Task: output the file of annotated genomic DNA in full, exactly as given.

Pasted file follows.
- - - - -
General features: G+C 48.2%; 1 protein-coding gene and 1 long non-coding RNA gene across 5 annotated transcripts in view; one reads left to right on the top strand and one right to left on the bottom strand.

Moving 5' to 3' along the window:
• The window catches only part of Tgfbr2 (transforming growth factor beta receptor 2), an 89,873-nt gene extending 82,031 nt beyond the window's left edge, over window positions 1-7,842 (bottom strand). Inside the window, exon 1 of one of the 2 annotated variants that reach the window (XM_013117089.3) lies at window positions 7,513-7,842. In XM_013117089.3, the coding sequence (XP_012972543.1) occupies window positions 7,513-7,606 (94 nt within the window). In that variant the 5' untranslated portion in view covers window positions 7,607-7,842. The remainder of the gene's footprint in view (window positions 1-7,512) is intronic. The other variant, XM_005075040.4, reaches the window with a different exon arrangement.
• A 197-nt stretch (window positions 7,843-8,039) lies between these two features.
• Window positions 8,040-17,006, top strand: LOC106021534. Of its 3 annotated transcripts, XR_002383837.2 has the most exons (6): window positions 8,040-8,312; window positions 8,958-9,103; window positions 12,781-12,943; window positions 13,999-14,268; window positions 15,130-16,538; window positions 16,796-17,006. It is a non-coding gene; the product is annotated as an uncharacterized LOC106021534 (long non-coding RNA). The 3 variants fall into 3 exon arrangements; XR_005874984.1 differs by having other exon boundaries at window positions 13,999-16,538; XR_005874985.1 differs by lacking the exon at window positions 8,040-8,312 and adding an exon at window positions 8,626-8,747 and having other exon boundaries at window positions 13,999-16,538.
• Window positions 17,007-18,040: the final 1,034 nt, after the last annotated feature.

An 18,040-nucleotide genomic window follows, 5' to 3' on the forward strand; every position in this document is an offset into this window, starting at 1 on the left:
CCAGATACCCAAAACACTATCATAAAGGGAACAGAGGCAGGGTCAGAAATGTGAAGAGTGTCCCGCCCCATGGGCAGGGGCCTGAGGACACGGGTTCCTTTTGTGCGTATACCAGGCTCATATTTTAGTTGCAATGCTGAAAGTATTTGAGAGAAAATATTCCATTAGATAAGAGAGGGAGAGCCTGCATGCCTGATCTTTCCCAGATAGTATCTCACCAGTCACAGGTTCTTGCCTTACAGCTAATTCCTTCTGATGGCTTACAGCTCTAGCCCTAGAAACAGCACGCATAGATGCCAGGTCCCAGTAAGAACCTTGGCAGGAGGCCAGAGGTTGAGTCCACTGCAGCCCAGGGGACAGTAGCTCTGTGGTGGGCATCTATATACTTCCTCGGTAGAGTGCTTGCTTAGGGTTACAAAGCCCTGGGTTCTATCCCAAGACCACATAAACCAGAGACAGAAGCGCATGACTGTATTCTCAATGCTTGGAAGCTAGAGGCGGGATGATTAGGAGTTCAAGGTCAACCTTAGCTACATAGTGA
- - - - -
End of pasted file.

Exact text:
General features: G+C 48.2%; 1 protein-coding gene and 1 long non-coding RNA gene across 5 annotated transcripts in view; one reads left to right on the top strand and one right to left on the bottom strand.

Moving 5' to 3' along the window:
• The window catches only part of Tgfbr2 (transforming growth factor beta receptor 2), an 89,873-nt gene extending 82,031 nt beyond the window's left edge, over window positions 1-7,842 (bottom strand). Inside the window, exon 1 of one of the 2 annotated variants that reach the window (XM_013117089.3) lies at window positions 7,513-7,842. In XM_013117089.3, the coding sequence (XP_012972543.1) occupies window positions 7,513-7,606 (94 nt within the window). In that variant the 5' untranslated portion in view covers window positions 7,607-7,842. The remainder of the gene's footprint in view (window positions 1-7,512) is intronic. The other variant, XM_005075040.4, reaches the window with a different exon arrangement.
• A 197-nt stretch (window positions 7,843-8,039) lies between these two features.
• Window positions 8,040-17,006, top strand: LOC106021534. Of its 3 annotated transcripts, XR_002383837.2 has the most exons (6): window positions 8,040-8,312; window positions 8,958-9,103; window positions 12,781-12,943; window positions 13,999-14,268; window positions 15,130-16,538; window positions 16,796-17,006. It is a non-coding gene; the product is annotated as an uncharacterized LOC106021534 (long non-coding RNA). The 3 variants fall into 3 exon arrangements; XR_005874984.1 differs by having other exon boundaries at window positions 13,999-16,538; XR_005874985.1 differs by lacking the exon at window positions 8,040-8,312 and adding an exon at window positions 8,626-8,747 and having other exon boundaries at window positions 13,999-16,538.
• Window positions 17,007-18,040: the final 1,034 nt, after the last annotated feature.

An 18,040-nucleotide genomic window follows, 5' to 3' on the forward strand; every position in this document is an offset into this window, starting at 1 on the left:
CCAGATACCCAAAACACTATCATAAAGGGAACAGAGGCAGGGTCAGAAATGTGAAGAGTGTCCCGCCCCATGGGCAGGGGCCTGAGGACACGGGTTCCTTTTGTGCGTATACCAGGCTCATATTTTAGTTGCAATGCTGAAAGTATTTGAGAGAAAATATTCCATTAGATAAGAGAGGGAGAGCCTGCATGCCTGATCTTTCCCAGATAGTATCTCACCAGTCACAGGTTCTTGCCTTACAGCTAATTCCTTCTGATGGCTTACAGCTCTAGCCCTAGAAACAGCACGCATAGATGCCAGGTCCCAGTAAGAACCTTGGCAGGAGGCCAGAGGTTGAGTCCACTGCAGCCCAGGGGACAGTAGCTCTGTGGTGGGCATCTATATACTTCCTCGGTAGAGTGCTTGCTTAGGGTTACAAAGCCCTGGGTTCTATCCCAAGACCACATAAACCAGAGACAGAAGCGCATGACTGTATTCTCAATGCTTGGAAGCTAGAGGCGGGATGATTAGGAGTTCAAGGTCAACCTTAGCTACATAGTGA